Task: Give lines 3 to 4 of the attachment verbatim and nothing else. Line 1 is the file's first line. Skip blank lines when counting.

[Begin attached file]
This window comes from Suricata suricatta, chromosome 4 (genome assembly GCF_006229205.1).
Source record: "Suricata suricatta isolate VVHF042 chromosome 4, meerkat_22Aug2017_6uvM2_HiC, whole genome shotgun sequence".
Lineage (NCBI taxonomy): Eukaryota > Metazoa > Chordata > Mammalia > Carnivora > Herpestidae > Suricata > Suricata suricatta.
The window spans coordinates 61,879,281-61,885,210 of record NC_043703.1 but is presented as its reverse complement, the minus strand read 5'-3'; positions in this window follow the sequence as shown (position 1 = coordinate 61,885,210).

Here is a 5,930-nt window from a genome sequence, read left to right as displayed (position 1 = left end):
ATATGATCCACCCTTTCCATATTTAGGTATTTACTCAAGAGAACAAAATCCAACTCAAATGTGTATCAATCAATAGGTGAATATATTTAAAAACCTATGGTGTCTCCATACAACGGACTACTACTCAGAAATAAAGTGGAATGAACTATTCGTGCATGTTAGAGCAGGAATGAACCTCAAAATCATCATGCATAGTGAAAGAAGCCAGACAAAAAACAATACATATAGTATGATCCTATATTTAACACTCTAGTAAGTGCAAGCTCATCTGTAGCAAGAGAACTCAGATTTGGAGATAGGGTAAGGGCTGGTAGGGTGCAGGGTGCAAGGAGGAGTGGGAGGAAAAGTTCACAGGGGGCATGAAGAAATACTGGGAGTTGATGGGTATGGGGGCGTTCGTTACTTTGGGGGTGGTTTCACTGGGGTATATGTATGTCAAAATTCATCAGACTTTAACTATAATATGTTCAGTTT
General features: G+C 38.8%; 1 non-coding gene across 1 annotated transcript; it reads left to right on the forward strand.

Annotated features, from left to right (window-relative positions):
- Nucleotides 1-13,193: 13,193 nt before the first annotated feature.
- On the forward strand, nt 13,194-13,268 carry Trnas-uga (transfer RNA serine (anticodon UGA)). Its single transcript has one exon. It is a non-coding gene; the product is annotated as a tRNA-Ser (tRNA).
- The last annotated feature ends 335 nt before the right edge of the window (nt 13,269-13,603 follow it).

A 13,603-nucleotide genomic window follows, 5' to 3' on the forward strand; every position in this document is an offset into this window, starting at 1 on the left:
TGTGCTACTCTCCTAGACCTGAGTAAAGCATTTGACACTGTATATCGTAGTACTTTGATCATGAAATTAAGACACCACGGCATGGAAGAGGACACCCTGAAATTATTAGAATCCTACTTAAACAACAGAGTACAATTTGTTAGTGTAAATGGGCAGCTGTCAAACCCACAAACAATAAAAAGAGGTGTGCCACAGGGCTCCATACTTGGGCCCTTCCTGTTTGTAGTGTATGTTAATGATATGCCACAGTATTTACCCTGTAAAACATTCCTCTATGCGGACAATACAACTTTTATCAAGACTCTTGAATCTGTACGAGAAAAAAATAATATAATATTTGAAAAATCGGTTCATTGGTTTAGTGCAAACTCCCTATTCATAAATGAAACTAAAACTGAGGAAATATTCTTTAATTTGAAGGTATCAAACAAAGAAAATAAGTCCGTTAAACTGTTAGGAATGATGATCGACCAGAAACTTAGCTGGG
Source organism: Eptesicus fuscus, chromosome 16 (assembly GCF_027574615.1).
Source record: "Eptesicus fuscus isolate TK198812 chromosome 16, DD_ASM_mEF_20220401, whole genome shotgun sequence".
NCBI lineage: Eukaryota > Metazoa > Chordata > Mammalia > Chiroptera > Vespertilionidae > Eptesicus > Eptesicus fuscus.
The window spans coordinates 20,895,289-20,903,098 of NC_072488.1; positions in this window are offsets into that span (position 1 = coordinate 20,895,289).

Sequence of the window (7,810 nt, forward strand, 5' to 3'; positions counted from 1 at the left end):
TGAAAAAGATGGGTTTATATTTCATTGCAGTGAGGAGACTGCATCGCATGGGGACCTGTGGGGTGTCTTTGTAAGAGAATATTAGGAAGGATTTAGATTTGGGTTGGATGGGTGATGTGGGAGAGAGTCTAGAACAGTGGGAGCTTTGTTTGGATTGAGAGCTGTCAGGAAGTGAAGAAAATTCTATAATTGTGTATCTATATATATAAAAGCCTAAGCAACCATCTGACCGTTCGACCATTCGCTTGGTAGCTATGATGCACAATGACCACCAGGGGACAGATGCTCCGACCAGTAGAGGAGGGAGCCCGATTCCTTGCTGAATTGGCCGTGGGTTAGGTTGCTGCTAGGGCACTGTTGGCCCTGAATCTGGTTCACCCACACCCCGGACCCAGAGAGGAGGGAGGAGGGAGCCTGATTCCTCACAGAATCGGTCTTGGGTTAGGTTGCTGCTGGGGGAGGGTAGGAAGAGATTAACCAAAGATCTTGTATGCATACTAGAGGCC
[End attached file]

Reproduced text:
Lineage (NCBI taxonomy): Eukaryota > Metazoa > Chordata > Mammalia > Carnivora > Herpestidae > Suricata > Suricata suricatta.
The window spans coordinates 61,879,281-61,885,210 of record NC_043703.1 but is presented as its reverse complement, the minus strand read 5'-3'; positions in this window follow the sequence as shown (position 1 = coordinate 61,885,210).